The purpose of this study is to identify how the velocity changed from the upper course to the lower course, how the channel structure changes from the upper course to the lower course, what features are formed at various stages of the river, what are the changes in the sediments found in and around the channel and how mans interference has affected the water flow.
On June 6, 2012 a group of students from Kingston College went on a field trip to study the Wag Water River. Four stops were studied on the field trip but only three will be used in this S.B.A. The three stops that will be studied are the upper course located in Golden Spring, the middle course located in Castleton and the lower course located in Broadgate. The velocity was calculated at each course by taking the time it took a float to travel a 10 metre distance, this was done six times and then the average was calculated. Fifty random stone were collected at each stop. A tape measure was used to measure the long axis of each sediment particle. This was done because if particular size sediments are found in abundance it means they are too heavy for the river to carry so it is deposited. The width of the river was recorded at the upper and middle course using a tape measure. The width of the lower course was unable to be recorded because of dangerous waters. The depths of the upper, middle and lower courses were recorded by using a yard ruler. The depths were tested in the west bank, east bank and the centre of the course.
Upper Course (Golden Spring)
The first stop of the trip was the upper course located in Golden Spring. Upon arrival the first order of business was to test the velocity of the river. Two poles were placed 10 metres apart from each other, then the available stop watches set to zero. A bottle float was held at the first pole then was released at the same time the stop watch was started. The stop watch was later stopped when the float passed the second pole. This process was repeated five times after which the average time the bottle float took to cover the 10 metres was calculated then the speed of the bottle was calculated. Secondly A tape measure was used to measure the course. The tape measure was placed at the west bank and stretched across to the east bank. Thirdly 50 random rocks were collected and measured to see at what size the river were unable to transport. Lastly a yard stick was used to measure the depth of the different sections of the course.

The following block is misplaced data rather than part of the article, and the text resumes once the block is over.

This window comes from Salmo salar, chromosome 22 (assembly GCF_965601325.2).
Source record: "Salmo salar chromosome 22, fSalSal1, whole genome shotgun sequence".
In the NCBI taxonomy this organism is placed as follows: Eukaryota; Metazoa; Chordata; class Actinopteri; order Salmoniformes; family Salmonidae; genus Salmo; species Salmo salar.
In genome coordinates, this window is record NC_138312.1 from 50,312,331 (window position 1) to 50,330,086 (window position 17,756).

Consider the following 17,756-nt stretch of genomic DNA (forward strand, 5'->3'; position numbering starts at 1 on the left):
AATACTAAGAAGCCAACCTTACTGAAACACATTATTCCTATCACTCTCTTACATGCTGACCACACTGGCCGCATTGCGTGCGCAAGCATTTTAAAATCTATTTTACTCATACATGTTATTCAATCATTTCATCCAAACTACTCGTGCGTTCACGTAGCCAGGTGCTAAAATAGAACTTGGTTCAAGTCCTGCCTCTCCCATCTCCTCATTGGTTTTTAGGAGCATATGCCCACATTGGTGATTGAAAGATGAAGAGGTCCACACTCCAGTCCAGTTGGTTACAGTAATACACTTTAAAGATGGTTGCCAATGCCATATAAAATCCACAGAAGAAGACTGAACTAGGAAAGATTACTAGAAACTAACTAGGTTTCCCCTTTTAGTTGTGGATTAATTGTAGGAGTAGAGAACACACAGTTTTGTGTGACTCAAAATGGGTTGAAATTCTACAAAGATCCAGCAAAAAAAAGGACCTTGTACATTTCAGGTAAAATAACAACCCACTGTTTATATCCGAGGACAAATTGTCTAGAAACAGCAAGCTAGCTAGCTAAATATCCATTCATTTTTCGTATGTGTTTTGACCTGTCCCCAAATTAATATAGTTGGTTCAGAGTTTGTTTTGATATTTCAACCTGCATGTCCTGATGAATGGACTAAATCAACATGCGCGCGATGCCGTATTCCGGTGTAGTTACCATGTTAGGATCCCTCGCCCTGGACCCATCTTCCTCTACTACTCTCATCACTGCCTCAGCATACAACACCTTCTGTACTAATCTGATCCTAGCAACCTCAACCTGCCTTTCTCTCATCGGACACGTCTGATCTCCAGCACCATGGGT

Table 1 Showing The Velocity Data Collected Along The Wag Water River At Site 1 (Golden Spring) Distance | Time (in sec.)| Velocity |
10| 23.15| 0.43|
10| 22.30| 0.45|
10| 21.29| 0.47|
10| 21.44| 0.47|
10| 22.58| 0.44|
10| 23.12| 0.43|
Average | 22.31| 0.45|
Table Showing Depths and Width of Data For Channel At Site 1 Width of Channel| 19.69|
Depth of West Bank| 0.23|
Depth of East Bank| 0.18|
Depth of Centre| _|
Braiding – Braiding was seen in this stage of the river. The width of the braiding found was 5.6 metres wide Ait - The Aits in this section of the river consisted of small pebbles deposited by the river and were small in size. The width of the Ait was found to be 7.13 metres wide while the length was 23.6 metres long. Thalweg – The Thalweg was located on the west bank of the channel. Interlocking Spurs - The Interlocking Spurs were located further up the river near where dormant waterfalls were.
Sketch of The Channel
Middle Course (Castleton)
The second stop of the trip was the middle course located in Castleton. Right away there was an obvious difference in the features of the course. The
sediments were now boulders instead of small sediments; there was more water because of tributaries that joined the main river between the upper and middle course. The velocity,...